Winnipeg Architecture Foundation

Places

Buildings

Metro Plaza

Address:101 Pembina Highway
Use:Community Centre
Original Use:Public Plaza
Constructed:1966
Architects:Étienne Gaboury
Contractors:F.W. Sawatsky Construction Ltd.

More Information

Locally referred to as the “bear pit,” this plaza was largely demolished in 1987 with the construction of the new River Osborne Community Centre, designed by Number Ten Architectural Group.

Metro Plaza was sunken below street level to provide an urban “breathing space,” an "oasis" removed from the noise of nearby traffic. Featuring sweeping areas of concrete geometric forms, small landscaped areas and a fountain, this space demonstrated the sometime Brutalist tendency to recollect ancient architectural aesthetics, in this case presenting a faint echo of the ruins of Mexico’s Tenochtitlan. It was never well – received by the neighbouring community and eventually became a place of petty crime and little use. Still visible are the concrete perimeter walls and the large sculptural element – since modified into signage – which features a raw, vertically patterned concrete and other inscribed decoration.

Recognition and Awards

  • Metro Plaza received a Royal Architectural Institute of Canada award in 1966 and a Vincent Massey Award for Excellence in the Urban Environment in 1971

Design Characteristics

  • Cost of Construction: $70,000
  • Concrete structure was considered controversial from the date of completion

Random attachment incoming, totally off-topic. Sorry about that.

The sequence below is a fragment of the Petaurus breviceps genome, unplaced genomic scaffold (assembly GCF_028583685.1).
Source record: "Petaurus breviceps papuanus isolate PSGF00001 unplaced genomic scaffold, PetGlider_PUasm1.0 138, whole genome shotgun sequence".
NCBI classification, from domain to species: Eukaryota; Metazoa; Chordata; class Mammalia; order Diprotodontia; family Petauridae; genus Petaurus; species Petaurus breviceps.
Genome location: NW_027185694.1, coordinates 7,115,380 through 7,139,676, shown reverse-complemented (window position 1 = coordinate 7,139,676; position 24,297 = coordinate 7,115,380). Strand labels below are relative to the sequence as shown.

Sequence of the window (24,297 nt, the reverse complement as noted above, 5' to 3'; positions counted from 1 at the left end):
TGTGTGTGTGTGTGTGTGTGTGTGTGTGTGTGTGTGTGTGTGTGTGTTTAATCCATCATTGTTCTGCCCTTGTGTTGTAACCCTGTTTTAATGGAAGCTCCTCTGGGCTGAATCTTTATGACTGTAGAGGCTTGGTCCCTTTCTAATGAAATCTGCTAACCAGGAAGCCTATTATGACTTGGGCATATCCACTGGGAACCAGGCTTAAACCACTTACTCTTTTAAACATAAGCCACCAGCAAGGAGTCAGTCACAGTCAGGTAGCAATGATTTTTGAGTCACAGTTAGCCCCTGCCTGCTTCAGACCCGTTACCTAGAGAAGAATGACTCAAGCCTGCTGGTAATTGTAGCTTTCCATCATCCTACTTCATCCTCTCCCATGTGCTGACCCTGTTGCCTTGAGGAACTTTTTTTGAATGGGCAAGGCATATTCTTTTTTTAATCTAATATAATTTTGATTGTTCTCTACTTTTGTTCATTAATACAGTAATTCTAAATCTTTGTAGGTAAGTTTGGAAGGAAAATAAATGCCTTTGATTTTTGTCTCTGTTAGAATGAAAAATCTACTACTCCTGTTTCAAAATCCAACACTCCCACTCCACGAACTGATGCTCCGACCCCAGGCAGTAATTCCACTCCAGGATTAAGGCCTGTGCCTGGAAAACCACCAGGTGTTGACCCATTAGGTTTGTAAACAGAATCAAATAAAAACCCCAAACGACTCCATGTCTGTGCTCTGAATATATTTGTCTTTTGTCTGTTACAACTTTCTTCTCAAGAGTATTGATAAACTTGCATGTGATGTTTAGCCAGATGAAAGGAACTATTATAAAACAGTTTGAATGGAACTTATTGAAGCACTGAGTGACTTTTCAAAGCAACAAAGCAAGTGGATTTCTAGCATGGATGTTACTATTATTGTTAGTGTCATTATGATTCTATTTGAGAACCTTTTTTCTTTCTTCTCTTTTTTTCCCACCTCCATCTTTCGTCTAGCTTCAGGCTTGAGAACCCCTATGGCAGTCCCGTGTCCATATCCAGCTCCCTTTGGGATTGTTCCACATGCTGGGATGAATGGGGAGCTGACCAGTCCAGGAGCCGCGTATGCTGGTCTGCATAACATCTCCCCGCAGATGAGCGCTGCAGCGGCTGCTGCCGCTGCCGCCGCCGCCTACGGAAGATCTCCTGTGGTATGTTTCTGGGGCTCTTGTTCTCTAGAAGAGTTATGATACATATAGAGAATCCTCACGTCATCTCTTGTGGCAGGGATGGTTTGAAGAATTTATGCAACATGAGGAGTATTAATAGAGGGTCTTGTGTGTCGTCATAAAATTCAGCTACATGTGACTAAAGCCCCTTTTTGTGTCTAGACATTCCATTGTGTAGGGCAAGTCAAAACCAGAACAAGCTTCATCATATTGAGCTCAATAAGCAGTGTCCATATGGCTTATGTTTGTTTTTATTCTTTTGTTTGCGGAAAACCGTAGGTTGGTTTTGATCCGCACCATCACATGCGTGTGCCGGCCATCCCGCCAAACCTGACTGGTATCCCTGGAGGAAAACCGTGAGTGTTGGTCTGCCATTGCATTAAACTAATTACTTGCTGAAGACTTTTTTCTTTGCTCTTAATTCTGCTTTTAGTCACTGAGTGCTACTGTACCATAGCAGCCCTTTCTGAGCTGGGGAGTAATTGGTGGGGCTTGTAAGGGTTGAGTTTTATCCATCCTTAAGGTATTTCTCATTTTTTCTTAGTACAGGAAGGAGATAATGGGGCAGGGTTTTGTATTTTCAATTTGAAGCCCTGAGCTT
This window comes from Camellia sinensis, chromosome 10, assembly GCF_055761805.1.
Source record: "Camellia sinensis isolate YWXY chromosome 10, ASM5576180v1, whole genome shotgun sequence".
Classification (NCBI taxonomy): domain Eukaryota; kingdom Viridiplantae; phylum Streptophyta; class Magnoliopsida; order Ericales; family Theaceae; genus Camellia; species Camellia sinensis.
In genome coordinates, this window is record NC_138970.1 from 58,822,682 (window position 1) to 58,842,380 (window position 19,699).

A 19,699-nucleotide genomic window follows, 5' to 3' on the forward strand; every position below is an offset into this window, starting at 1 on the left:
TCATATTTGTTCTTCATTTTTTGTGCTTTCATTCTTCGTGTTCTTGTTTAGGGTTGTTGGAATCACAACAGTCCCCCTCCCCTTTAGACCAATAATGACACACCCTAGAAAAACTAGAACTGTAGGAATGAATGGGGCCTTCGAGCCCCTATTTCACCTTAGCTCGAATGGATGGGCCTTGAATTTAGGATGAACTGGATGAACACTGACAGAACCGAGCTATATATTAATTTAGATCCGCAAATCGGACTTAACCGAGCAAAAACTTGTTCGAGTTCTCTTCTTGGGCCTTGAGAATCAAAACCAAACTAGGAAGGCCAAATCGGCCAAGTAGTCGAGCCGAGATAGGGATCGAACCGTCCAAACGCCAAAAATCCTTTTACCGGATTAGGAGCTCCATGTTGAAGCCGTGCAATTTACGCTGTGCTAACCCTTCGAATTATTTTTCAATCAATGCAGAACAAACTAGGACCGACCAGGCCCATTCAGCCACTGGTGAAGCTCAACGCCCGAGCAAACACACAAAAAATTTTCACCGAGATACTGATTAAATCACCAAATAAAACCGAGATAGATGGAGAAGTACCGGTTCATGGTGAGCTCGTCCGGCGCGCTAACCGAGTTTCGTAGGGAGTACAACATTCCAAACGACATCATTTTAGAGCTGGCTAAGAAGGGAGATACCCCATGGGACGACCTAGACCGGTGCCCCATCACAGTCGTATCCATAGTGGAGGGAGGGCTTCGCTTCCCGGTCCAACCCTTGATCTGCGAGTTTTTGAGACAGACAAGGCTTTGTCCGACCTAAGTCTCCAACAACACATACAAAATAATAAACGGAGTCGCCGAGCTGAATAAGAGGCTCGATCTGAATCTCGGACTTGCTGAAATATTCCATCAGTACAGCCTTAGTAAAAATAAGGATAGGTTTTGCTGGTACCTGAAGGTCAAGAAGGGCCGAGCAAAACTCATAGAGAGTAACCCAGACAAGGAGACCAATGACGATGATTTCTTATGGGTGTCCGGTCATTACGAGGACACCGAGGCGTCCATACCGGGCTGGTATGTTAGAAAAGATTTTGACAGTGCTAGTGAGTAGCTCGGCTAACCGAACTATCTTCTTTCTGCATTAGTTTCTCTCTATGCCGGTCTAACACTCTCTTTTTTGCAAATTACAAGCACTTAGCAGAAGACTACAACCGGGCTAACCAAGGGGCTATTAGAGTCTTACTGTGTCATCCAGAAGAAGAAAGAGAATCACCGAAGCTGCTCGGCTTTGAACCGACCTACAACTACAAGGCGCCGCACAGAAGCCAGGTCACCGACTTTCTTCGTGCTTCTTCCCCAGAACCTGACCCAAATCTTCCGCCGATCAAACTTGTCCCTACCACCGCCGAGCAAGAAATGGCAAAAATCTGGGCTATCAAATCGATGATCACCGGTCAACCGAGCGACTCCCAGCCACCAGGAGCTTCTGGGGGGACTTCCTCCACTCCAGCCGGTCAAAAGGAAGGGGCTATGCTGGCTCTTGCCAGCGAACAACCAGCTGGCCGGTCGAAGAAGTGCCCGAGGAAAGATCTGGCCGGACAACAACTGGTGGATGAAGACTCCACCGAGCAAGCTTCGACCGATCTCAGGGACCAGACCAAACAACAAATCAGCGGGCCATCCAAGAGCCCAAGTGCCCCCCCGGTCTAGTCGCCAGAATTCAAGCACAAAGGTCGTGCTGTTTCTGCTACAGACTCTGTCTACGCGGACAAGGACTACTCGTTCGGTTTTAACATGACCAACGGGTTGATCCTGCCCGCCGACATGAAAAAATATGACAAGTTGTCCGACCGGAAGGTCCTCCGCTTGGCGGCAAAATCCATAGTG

• On the north-east corner of the old Gladstone School grounds, the plaza was recessed about six feet below surface level so traffic noises flows over it; the intention was that person sitting in the sunken area would not be aware they were at one of the city's busiest intersections
  • Architect's intent was to create an "oasis of tranquility"
  • Tyndall blocks took up about half of the plaza floor, separated to allow grass to creep through and soften the setting
  • Concrete benches were inset at various levels in the sloping walls allow contemplation of the activities within the plaza and passing traffic around it
  • A focal point in the plaza was a reflecting pool with a fountain
  • Many of features no longer visible as major construction in 1987 removed or covered them in soil and planting
  • The entrance to the park is marked by two towering concrete walls, which remain in place